Of course, it was still a pretty horrible story, plus I wrote my S’s backwards throughout the whole thing, but it was my first. It was The One. That thing I kind of just wrote, only to realize afterward that I loved writing it. Like, a lot.

That was in no way my epiphany moment about wanting to be a writer since at that point I was still set on being Britney Spears when I grew up, but it was a start. It was the inciting incident. It was what made me continue writing.

We all have that piece. The one that lights the spark. The one that sucks so hard, we seriously debate building a bonfire at the beach to burn all traces that we were ever anything less than stellar writers.

But to that, I say don’t. Don’t ever ever ever burn your writing, no matter how mortifying it is.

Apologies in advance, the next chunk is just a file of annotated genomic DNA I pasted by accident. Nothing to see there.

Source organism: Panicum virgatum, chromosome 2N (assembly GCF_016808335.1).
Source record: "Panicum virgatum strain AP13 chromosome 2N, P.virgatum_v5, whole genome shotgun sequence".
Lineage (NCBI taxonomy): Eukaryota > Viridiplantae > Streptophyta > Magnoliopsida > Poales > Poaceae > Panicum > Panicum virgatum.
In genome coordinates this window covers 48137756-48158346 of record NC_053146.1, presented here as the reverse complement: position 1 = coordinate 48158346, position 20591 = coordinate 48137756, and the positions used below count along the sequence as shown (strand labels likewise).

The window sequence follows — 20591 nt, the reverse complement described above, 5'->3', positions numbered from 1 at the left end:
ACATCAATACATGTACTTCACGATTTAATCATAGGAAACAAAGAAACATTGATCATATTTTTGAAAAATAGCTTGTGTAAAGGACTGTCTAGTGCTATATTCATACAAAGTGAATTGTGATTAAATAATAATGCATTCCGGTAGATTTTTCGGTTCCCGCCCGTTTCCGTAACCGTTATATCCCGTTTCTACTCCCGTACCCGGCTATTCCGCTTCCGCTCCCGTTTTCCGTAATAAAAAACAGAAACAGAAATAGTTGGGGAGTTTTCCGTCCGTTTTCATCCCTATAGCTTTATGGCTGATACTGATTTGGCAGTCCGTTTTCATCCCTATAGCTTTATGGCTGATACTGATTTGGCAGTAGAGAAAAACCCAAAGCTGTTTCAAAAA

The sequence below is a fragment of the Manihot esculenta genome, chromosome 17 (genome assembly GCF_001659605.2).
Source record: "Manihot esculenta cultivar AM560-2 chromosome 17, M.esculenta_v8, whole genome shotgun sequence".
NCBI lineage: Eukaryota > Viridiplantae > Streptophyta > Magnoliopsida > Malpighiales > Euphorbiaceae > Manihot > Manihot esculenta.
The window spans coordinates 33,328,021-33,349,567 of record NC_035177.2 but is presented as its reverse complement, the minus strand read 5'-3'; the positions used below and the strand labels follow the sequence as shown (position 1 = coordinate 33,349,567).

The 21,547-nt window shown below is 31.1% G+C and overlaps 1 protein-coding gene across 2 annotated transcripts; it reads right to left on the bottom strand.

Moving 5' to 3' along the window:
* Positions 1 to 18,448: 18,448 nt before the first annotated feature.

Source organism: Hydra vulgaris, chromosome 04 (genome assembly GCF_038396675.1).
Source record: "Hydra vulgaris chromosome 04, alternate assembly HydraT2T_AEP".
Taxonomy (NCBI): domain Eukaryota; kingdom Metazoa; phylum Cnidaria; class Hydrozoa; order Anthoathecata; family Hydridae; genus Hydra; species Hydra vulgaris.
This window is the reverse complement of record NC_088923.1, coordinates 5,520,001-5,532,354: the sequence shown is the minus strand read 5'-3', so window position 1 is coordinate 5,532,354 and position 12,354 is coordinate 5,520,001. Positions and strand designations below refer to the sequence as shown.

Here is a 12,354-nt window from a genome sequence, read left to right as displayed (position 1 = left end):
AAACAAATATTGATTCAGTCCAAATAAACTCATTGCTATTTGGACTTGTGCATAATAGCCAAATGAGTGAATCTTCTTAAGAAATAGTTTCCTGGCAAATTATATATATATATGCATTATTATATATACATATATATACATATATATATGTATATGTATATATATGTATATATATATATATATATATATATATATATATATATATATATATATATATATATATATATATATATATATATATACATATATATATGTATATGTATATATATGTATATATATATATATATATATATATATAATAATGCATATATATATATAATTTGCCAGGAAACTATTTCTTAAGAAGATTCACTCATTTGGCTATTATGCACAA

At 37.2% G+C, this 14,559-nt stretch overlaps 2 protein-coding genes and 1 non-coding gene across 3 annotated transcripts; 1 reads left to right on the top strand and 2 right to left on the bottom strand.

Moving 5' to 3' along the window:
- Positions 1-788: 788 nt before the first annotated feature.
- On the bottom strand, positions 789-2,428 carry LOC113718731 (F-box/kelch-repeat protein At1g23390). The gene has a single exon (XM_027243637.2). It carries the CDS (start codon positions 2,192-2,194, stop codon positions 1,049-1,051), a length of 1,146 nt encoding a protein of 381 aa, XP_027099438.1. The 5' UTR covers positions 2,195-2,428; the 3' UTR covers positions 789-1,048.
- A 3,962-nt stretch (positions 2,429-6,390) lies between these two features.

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Reading and Writing and Hating Both

I think it’s basically common knowledge at this point that the number one piece of advice for wannabe writers is to read, read, read and write, write write. Nearly every author I’ve seen live, watched videos of on YouTube, or read interviews of has said some version of that answer. So you want to be a writer? WELL, READ! WRITE!

What’s so hard about that?

Really, the advice makes sense. I should probably have at least some concept of what a book is before trying to write one of my own. I should understand how the beginning, middle, and end all fit into place. I should research and read books by the authors I love, by the authors I want to emulate. It isn’t just reading–it’s learning.

But there reaches a point when reading maybe isn’t the solution to that awful writer’s block, to that complete inability to transfer a story from the mind to the paper–maybe it’s the problem.